With COVID-19 derailing college sports programs like the University of Wisconsin and the University of Maryland, many wonder what is going on behind the scenes with Eastern Michigan University’s football team. Sports Editor Luke Gremban and Sports Columnist Caleb Burlingame sat down with Greg Steiner, EMU’s associate athletic director, last Saturday, Nov. 7, to discuss COVID-19 protocols, and whether fans would be permitted in the stands anytime soon. You can listen to the interview here, or read the main points below.
Typical COVID-19 day-to-day for Steiner and EMU athletes
“It’s a lot of wearing a mask,” Steiner said. “That’s the biggest thing. I’ve been lucky enough to be back in the office since September.” Steiner also mentioned that he is getting COVID tested weekly, and that student athletes get tested four times weekly.
Steiner’s duties change by the day, but some responsibilities he mentioned were: Writing game notes, going to all football games, coordinating press conferences, overseeing the video board operations for home football games, and talking to ESPN.
According to Steiner, if a play does test positive, then they are tested again to see if it was a false positive. If the results come back positive again, contact tracing is conducted to see who that athlete was around.
“It’s a very long process,“ Steiner said, "but I’m thankful for our ability to put these policies and procedures in place. EMU has been able to handle the pandemic better than a lot of other places.”
EMU recruiting changes
With NCAA protocols, universities cannot host in-person visits for recruits. This is detrimental to EMU athletes, because a lot of student athletes have a hard time deciding where to play when they haven’t set foot on campus.
“You don’t want to make such a life altering decision without knowing what you’re getting yourself into,” Steiner said “We don’t know how signing classes are going to go going forward.”
Fans in the stands for football or basketball?
Unfortunately, it doesn’t look like fans are going to be able to attend football or basketball games any time soon. A limited number of families of student athletes, cheerleaders, and the band are allowed at games, but EMU’s policy is that no general public may be present at games until January of 2021.
The details on the 2020-2021 EMU basketball season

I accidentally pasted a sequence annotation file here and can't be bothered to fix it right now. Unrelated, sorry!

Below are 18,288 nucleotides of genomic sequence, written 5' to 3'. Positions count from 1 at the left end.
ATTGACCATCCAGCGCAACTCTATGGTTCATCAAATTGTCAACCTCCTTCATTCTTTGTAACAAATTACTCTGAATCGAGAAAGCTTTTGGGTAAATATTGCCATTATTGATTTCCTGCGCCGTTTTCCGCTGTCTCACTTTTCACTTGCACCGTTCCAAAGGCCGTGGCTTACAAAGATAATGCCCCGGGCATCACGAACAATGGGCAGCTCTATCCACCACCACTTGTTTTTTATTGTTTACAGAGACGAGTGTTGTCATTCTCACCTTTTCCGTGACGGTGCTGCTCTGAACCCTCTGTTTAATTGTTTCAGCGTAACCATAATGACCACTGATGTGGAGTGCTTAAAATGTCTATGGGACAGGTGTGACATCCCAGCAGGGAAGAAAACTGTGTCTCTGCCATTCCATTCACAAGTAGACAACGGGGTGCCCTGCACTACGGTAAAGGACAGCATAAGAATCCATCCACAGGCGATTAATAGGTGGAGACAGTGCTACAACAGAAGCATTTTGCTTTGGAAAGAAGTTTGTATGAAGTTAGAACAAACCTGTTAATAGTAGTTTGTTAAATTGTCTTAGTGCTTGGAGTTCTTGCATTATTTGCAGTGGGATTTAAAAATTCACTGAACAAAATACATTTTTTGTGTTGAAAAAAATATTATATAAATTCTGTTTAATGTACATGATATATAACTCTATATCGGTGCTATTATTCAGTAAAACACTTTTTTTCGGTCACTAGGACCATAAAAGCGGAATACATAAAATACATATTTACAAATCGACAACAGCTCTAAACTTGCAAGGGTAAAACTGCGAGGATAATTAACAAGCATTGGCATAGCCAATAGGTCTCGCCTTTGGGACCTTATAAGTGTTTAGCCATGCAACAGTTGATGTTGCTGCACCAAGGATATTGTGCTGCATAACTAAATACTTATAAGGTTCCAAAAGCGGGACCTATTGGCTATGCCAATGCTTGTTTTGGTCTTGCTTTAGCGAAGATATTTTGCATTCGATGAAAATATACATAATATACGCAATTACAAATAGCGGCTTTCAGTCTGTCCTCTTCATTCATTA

“The word right now is that on Nov. 25, the men and women’s basketball teams will be tipping off,“ Steiner said. "There are a lot of new faces on both teams.”
Steiner said the men should have a very talented squad this year and that he is very excited to see both teams. He also added that the MAC has not put out the entire COVID-19 protocols for basketball yet, but that it will be very similar to football in terms of testing and fans.
EMU will play a 20 game conference schedule, but they may schedule seven non-conference games to add to the schedule. The one change to take note of is that normally, all 12 teams make the conference tourney, but now there will only be eight teams that make it to Cleveland for the MAC tournament.
Status of other sports team
“The smaller sports are in good shape,“ Steiner said. "Swimming will host our first home event, and it’s been almost eight months since we shut down so it’ll be nice to get some action going.”
Steiner said that from January through June will be packed full of EMU sports, with a game taking place every Tuesday-Sunday.
In regards to the budget, Steiner said that EMU is not immune to the hit on sports revenue. He feels they have made tough decisions in the past, putting them in a good position to deal with the pandemic now.
Advice on how to get into the sports marketing world
Simply enough, Mr. Steiner said his best advice is to get connected and volunteer. The more people you know, the better, because they’ll most likely call on you when they’re looking to fill a position. Steiner added that volunteering is important, because even though a lot of places won’t be able to offer compensation, it is still important to make a connection.
Has COVID-19 changed the landscape of college sports for good?
While Steiner doesn’t have a crystal ball to say for sure, he expects that many sports programs will need to reassess their financial structure as a result of the pandemic. Like most, he hopes that daily protocol will return to normal soon.
“I hope we don’t have to go through this again, for example, using a tape measure to measure tables six feet apart,” Steiner said. ” I hope we go back to the old way, it’s weird to not high five after a touchdown. I think in terms of our culture, you look at schools at the Power 5 level that had a blank checkbook and could spend whatever they want. Now you have to be smarter about it. You’ll see them having to reevaluate their business model.”
Web Article: Caleb Burlingame
Podcast Hosts: Caleb Burlingame, Luke Gremban
Producer: Ronia Cabansag, Danny Murphy
Editor: Ronia Cabansag